Just as in grieving any loss, acceptance is the last psychological response runners arrive at when dealing with their injuries and subsequent lay off from running. Noakes explains, "The athletes learn to accept their injuries and to modify their ambitions to accommodate the inadequacies of the mortal body. When this occurs, the athletes are likely to be over the injuries". A personal growth occurs. Acceptance, patience and humility have been learned. You appreciate your running, your health, and your life at a deeper level.

During the normal course of denial, anger, depression and acceptance, much is learned about the body, running and about ourselves. Noakes relates, "Understanding the psychology of injury helps us understand why we respond to injuries in our own peculiar ways. By understanding why we respond as we do, we gain better insights into our psychological makeup and the types of medical approach that will be most likely to get our minds over the injuries".

I am learning that when an injury has you sidelined, it doesn't mean you have to become a recluse or let the injury get the better of you. You are still a runner. Stay in touch with your running friends. Become the cheerleader at races or volunteer. Keep up with the latest running news and local standings. I am constantly in contact my running partners, seeing how they and their running are doing and encouraging them join me occasionally in the pool.

Make sure that you keep clear in your mind that your primary objective is to heal. I know you think you'll go crazy if you don't run. I did too, but so far they haven't locked me away! The hardest thing I have had to learn (and still struggle with) is that pure rest is best. The more activity I do that uses my injury site, the longer it will take for me to run again. That means doing nothing on some days. No cross training, weight lifting, whatever. You have to be disciplined. Use that same drive you possess for running and redirect your energies on getting better.

I have had to start to rethink and reorganize my goals. That spring marathon I had targeted is out. I won't be healthy soon enough. Be realistic and change your goals to be in alignment with where your body is at the time. Shoot low for now. By doing so, you'll feel even better when you surpass your goal. You want to make sure you get this recovery thing right the first time so you won't be revisiting anytime soon.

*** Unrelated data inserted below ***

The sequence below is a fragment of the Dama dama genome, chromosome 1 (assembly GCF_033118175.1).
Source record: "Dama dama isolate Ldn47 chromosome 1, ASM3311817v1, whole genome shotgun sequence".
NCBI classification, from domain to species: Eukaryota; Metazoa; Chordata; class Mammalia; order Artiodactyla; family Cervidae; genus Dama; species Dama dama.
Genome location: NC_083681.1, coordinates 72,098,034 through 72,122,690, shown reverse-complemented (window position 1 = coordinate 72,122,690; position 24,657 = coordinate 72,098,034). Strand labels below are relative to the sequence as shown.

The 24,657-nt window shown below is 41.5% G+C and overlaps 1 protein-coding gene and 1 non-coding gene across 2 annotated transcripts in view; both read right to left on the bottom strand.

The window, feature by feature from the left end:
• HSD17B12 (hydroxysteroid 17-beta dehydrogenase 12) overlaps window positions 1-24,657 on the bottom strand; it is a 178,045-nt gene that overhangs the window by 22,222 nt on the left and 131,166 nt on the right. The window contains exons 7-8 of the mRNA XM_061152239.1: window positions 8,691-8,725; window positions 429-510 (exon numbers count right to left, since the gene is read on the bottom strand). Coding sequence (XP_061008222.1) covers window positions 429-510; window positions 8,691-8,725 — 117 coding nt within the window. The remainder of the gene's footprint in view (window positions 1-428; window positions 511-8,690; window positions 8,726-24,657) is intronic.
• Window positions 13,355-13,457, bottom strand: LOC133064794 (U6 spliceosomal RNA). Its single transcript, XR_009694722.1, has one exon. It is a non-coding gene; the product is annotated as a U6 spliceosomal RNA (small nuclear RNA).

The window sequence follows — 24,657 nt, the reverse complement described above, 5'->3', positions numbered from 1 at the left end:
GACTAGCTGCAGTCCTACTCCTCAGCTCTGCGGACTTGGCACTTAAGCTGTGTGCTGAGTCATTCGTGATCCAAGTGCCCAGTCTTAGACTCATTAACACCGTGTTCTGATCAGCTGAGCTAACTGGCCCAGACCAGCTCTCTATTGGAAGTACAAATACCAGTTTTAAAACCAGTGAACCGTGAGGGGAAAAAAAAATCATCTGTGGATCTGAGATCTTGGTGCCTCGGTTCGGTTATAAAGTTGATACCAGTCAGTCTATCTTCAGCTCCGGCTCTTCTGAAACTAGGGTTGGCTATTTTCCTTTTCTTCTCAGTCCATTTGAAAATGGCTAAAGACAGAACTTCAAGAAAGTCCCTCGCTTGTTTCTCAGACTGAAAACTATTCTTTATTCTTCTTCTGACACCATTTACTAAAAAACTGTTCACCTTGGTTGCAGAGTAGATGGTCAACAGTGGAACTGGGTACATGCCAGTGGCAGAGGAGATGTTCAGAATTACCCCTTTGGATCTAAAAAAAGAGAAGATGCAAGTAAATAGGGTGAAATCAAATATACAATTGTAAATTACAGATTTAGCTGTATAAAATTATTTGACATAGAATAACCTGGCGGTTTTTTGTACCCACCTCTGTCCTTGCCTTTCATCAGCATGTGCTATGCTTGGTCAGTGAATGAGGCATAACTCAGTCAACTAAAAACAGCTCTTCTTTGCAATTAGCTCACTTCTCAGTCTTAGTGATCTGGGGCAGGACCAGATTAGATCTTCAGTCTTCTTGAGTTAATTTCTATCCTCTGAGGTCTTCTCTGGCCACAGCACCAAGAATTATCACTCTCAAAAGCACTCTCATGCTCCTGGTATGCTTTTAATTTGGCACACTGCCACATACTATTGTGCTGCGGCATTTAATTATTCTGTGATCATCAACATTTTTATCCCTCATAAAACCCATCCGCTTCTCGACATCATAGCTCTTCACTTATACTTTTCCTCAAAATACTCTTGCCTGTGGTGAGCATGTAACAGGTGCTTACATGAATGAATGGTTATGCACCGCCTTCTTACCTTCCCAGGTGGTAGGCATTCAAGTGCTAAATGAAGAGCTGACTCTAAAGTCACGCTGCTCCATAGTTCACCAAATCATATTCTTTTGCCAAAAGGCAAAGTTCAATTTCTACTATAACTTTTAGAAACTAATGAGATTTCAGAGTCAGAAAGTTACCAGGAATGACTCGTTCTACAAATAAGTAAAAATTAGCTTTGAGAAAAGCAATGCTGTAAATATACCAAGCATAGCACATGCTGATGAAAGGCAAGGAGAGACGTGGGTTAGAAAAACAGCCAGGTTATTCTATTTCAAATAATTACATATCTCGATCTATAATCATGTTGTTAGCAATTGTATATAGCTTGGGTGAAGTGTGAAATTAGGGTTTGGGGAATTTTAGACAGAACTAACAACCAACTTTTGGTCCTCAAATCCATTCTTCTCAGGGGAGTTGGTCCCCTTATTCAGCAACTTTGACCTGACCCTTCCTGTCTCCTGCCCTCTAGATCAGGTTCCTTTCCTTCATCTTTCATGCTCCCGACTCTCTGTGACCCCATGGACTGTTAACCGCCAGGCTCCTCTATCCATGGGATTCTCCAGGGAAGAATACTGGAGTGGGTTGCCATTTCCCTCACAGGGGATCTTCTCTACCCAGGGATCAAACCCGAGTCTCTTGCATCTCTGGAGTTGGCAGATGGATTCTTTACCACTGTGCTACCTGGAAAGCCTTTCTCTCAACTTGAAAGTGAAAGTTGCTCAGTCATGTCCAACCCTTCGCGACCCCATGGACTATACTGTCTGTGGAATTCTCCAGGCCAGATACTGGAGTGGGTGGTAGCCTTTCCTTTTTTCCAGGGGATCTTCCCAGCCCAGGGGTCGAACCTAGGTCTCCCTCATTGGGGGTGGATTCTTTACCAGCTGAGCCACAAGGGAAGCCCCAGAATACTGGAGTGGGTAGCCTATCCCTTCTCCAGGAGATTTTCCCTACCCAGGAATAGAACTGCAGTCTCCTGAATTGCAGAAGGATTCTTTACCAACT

Being positive can be a challenge when you pity yourself. I know my whining is driving my husband crazy. Don't drive your loved ones up a wall with your poor attitude. The bottom line is that this really stinks. Still, we need to keep our mindset in the positive zone, which will actually translate, in a faster recovery. Don't spend your energy being disgruntled. Relax and know that you will be back to running eventually.

One thing I have also enjoyed doing is documenting equivalent miles in my running log. My running log has been my faithful companion and confidant for many years. I missed it. I am now logging my swimming and aqua jogging by converting the time and mileage spent in these activities to running time and mileage. It makes me feel better to see some "miles" totaled at the end of the week. I also use my log to track the status of my injury, noting any progress or relapses along with charting all my doctor's visits. I can't tell you how many times I've looked back into my log for information. I even bring it with me on my appointments with doctors or other specialists.

"If you learn from your injury, and this helps prevent a similar injury in the future, then you have benefited from the experience," says Pete Pfitzinger, coach and former Olympic runner. There is a light at the end of this tunnel. I am still waiting to see mine, but I know it is there. As I wait for the light, I am recognizing the value of this journey and realizing all I am learning. As Coach Benson told me, "Hang in there. Hang in there. Now repeat after me: "I will hang in there."

About Christine Hinton
Christine Hinton has been running for over 20 years. She has competed at the high school and college level. Currently Christine competes locally in the Charlotte, NC Grand Prix Series, representing Charlotte Running Company. Christine is also a Life and Fitness Coach. She helps people of all fitness levels, to create success with one's physical self as well as in other areas of their life. A balanced life is a healthy life. All coaching is done via the telephone and email. For a free, no obligation, phone consultation, call Christine at 704-540-3072 or email her at: Hinton3@bellsouth.net

Thanks Christine for providing a great article!